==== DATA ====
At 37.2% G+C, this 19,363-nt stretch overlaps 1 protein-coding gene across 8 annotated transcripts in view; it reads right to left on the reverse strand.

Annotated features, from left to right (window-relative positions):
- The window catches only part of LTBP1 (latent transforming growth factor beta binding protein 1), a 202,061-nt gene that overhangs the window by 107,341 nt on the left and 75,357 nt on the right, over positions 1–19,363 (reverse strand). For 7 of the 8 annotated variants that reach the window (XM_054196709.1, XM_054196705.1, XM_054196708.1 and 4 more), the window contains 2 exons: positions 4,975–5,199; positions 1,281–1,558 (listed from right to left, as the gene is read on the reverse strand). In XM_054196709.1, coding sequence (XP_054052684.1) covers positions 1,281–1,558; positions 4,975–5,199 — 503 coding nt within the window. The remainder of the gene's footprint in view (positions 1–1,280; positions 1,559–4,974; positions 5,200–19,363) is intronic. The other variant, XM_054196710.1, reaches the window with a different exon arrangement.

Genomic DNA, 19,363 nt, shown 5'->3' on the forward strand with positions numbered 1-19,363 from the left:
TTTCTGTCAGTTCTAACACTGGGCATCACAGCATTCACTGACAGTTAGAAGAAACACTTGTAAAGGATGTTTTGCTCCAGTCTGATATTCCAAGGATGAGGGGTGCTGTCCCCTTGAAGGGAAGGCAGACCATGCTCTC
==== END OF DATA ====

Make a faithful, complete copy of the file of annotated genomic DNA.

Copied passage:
At 37.2% G+C, this 19,363-nt stretch overlaps 1 protein-coding gene across 8 annotated transcripts in view; it reads right to left on the reverse strand.

Annotated features, from left to right (window-relative positions):
- The window catches only part of LTBP1 (latent transforming growth factor beta binding protein 1), a 202,061-nt gene that overhangs the window by 107,341 nt on the left and 75,357 nt on the right, over positions 1–19,363 (reverse strand). For 7 of the 8 annotated variants that reach the window (XM_054196709.1, XM_054196705.1, XM_054196708.1 and 4 more), the window contains 2 exons: positions 4,975–5,199; positions 1,281–1,558 (listed from right to left, as the gene is read on the reverse strand). In XM_054196709.1, coding sequence (XP_054052684.1) covers positions 1,281–1,558; positions 4,975–5,199 — 503 coding nt within the window. The remainder of the gene's footprint in view (positions 1–1,280; positions 1,559–4,974; positions 5,200–19,363) is intronic. The other variant, XM_054196710.1, reaches the window with a different exon arrangement.

Genomic DNA, 19,363 nt, shown 5'->3' on the forward strand with positions numbered 1-19,363 from the left:
TTTCTGTCAGTTCTAACACTGGGCATCACAGCATTCACTGACAGTTAGAAGAAACACTTGTAAAGGATGTTTTGCTCCAGTCTGATATTCCAAGGATGAGGGGTGCTGTCCCCTTGAAGGGAAGGCAGACCATGCTCTC